“Singapore is a perfect melting-pot for ideas and innovation, given the strong support from the government, its massive talent pool backed by a world-class educational system, vibrant startup ecosystem, and diverse merchant profiles,” according to Dr. Rohan Mahadevan, CEO of PayPal Pte Ltd.

Rohan said that PayPal is partnering with all the universities in Singapore, working with their Deans and graduate students.

The first project the Innovation Lab will undertake be around SMEs in the food and beverage (F&B) business. 

“Singapore is a known food capital, and food is something that is very close to the hearts of Singaporeans,” said Rohan. The project will aim to improve productivity at F&B businesses, with Japanese restaurant Enbu having embedded digital payments into its business.

By this time next year, PayPal and its payment solutions partners such as TabSquare and Integral Solutions, will aim to provide more than 200 F&B establishments with in-store digital payment capability.

Other initiatives in the pipeline include the PayPal Business Challenge, which aims to help SMEs with their business challenges, not just payments.

In terms of PayPal’s ‘Innovation Lab’, it will aim to develop and nurture the next generation of fintech startups through an incubation program. The PayPal Incubator program will also offer coaching and mentorship by PayPal executives and various subject matter experts. Currently, there are three startups on board: OnePay, and InvoiceInterchange.

A version of this appeared in Digital News Asia on August 18. Read the full version here.

Digital Ventures, a new subsidiary of Siam Commercial Bank Group, announced the launch of its first startup incubation program, reports The Nation.

Charle Charoenphan, Head of the Digital Ventures Accelerator incubation program said the initiative will provide advice and funding for startups to strengthen Thai based and regional financial technology business, (fintech buzzing again).

Each business participating in the program will be given a grant of $8,600 (300,000 THB).

Startups participating in the program will be intensely educated on basic entrepreneurship with consultation mentors. This kind of model already exists in the form of Dtac Accelerate and True Incube, among many others. Although these new startups get initial funding, 300,000 THB is only enough to kick-start a project off the ground, not viable for any significant development.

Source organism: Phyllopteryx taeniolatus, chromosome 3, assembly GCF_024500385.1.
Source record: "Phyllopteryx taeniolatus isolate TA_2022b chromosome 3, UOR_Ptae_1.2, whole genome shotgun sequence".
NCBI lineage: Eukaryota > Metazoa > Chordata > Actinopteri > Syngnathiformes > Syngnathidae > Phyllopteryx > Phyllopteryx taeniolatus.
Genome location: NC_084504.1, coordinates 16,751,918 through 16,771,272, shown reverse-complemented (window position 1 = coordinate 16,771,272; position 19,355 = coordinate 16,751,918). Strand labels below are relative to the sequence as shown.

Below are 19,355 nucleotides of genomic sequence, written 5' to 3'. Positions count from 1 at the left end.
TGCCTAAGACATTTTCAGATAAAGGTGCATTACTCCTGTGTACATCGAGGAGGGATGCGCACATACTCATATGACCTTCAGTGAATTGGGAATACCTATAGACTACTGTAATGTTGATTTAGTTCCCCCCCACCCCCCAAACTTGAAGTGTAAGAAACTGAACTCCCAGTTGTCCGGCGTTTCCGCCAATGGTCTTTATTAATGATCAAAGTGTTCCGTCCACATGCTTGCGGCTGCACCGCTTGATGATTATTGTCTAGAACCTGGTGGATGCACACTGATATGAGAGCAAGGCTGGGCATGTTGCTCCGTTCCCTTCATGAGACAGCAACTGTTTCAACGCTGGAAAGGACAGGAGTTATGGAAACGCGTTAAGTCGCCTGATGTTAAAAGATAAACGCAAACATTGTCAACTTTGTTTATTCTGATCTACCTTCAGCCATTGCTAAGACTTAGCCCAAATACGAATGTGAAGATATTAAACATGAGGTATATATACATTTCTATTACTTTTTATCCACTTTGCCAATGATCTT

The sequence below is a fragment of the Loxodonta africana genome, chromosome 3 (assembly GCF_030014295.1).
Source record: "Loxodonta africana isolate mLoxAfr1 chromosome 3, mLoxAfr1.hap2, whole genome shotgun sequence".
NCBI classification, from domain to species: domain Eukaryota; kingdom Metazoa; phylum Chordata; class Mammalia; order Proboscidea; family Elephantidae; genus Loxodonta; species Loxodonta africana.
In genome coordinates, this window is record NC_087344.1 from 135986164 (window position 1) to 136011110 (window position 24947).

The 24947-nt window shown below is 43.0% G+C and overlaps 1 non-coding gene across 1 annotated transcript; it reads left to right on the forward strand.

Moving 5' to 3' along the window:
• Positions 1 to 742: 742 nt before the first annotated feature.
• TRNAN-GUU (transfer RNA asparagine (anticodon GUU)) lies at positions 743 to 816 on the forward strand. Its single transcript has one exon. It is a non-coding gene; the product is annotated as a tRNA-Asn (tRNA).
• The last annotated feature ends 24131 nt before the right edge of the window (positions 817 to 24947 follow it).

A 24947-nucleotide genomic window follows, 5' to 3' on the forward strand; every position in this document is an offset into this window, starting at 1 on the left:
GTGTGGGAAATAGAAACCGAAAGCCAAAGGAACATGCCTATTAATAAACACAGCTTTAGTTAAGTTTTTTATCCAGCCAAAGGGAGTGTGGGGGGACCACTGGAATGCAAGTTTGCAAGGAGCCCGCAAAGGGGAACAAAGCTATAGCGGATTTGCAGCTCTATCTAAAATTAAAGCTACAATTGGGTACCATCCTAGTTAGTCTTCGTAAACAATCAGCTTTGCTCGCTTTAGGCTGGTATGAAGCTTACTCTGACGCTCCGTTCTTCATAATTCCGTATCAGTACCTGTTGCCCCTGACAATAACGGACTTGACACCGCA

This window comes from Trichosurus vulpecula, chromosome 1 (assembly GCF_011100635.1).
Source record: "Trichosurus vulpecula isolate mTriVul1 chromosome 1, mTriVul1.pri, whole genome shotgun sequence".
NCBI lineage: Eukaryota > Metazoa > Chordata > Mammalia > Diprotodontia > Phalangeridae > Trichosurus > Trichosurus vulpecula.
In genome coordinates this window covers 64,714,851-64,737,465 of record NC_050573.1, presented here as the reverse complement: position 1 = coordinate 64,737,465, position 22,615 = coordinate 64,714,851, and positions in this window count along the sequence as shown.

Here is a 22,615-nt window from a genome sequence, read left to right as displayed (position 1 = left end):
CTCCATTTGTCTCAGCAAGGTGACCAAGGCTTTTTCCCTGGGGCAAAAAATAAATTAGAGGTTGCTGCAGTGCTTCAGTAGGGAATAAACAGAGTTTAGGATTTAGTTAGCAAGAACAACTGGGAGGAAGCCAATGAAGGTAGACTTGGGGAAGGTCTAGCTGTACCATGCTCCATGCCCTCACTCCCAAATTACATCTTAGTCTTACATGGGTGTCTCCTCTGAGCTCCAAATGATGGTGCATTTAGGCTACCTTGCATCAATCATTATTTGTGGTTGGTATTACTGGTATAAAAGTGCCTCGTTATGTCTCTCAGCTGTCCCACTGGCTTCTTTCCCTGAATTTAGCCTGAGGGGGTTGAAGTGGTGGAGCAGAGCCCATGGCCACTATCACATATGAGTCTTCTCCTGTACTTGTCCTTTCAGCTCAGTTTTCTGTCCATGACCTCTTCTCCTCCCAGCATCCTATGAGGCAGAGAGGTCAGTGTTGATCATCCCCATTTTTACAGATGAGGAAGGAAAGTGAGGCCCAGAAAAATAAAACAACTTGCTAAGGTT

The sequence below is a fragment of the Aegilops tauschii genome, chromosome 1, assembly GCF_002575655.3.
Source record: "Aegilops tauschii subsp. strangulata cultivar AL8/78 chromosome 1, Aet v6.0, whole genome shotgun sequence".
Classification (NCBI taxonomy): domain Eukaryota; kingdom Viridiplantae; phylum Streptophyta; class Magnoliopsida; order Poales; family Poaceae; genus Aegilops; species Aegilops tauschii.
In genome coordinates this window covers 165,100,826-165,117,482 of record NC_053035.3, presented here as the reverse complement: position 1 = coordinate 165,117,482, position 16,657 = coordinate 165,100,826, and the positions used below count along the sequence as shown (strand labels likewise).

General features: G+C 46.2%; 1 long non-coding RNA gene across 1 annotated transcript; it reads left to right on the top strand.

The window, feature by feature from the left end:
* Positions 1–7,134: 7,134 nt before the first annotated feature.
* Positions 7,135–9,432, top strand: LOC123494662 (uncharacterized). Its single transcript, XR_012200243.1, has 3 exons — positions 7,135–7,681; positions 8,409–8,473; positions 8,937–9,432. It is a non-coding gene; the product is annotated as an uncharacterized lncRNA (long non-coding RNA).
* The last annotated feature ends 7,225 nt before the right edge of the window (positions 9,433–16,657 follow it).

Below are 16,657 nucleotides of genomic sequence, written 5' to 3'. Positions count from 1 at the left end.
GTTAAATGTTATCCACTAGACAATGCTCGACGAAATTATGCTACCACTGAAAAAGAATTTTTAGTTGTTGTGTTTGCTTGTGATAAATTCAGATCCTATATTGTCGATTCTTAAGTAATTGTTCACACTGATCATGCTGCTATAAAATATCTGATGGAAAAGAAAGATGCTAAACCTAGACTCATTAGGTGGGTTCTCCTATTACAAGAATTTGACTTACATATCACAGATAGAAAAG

Half of the program slots have been reserved for start-ups directly related to fintech, while the remaining half have been reserved for start-ups in other fields – a move designed to maximize the benefits for both SCB and its corporate and individual customers.

Digital Ventures plans to launch a free bank-simulation platform next month that acts as a virtual testing environment for businesses developing fintech products.

The division is playing the role of a laboratory within SCB that carries out research and development for fintech products and services, and innovates new solutions such as blockchains, the Internet of Things, machine learning and biometrics technologies to satisfy customer demand.

Digital Ventures has also partnered with Singapore-based Life.SREDA, a global venture-capital fund specializing in financial technology. The collaboration would strategically benefit Digital Ventures in both research and investment, improving the company’s financial services.

SCB’s digital ventures is another fintech initiative that has recently been surging in popularity.

A version of this appeared in The Nation on July 22. Read the full version here.


France sets up initiative to attract tech startups from Southeast Asia. According to Tech Wire Asia, they will have the opportunity to compete for relocation to France, thanks to the “French Tech Ticket” competition launched by the French government, which is now entering its second season.